All are welcome in the community of God’s children, but there is no promise that being a member of that community will be pain free.  We know all too well some of the suffering that Christians have endured since the times of Christ.  But even without persecution, we are not sheltered but touched by life just like others, and are called through our faith to transcend some of the travails of life as we seek to live in faith.

Many of these Beatitudes – from the Latin word for blessings – are paradoxical.

The first three, because they imply that poverty, sorrow, and gentleness are all gifts from God.  Next is a reminder that, even if we struggle for human food, a hunger for justice brings about fulfilment. Beatitudes five to seven highlighting the Christian virtues of mercy, purity and peacemaking. But the eight, “Blessed are those who are persecuted” may come as an unwelcome shock.

Thankfully, so far, they have all been in the third person so we can pay lip service to them, or can we?

Then Jesus says: “Blessed are you when people revile you and persecute you.” It is then that we can “rejoice and be glad” because it is then that “you” are on the side of God’s prophets.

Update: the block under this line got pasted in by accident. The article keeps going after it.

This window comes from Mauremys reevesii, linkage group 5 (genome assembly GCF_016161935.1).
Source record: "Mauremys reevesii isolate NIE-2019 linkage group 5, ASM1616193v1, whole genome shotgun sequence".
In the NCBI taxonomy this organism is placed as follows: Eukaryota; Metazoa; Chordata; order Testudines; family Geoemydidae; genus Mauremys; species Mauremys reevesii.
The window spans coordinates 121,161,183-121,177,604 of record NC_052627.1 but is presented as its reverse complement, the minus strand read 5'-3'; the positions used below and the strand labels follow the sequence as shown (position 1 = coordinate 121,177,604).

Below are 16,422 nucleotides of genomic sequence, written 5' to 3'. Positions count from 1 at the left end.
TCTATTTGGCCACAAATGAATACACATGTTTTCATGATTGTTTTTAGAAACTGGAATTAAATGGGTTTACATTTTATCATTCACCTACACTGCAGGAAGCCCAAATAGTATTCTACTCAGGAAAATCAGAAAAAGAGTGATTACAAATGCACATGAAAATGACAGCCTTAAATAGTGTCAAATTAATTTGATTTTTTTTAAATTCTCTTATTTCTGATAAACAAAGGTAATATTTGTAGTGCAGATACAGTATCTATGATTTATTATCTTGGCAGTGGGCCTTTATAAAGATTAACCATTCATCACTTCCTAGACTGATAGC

The Saints have been called to stand for their faith, as we are, and sometimes to take a countercultural stand for justice, for peace, for love.  Not uninformed knee jerk reactions, but positions that were reached after deep praying and meditation on the scriptures.  Positions that were prophetic.

We might hope and pray that our Christian witness does not take us to that place where we will feel compelled by our faith to speak out, and the prophetic tradition remains part of our calling.

The saints, like us, have been people who strive to lead authentic Christian lives, to discern God in the midst of a world that is often chaotic, and to hold a grounded centre.  This is a hard calling, and we often fail individually and collectively.

The good news today, from the Book of Revelation, is that by the Cross of Christ we are redeemed even in our imperfections.  His self-giving of himself washes away our sins and shortcomings.  And at the last, we will be gathered into God’s everlasting Kingdom where there is no hunger, thirst or tears any more.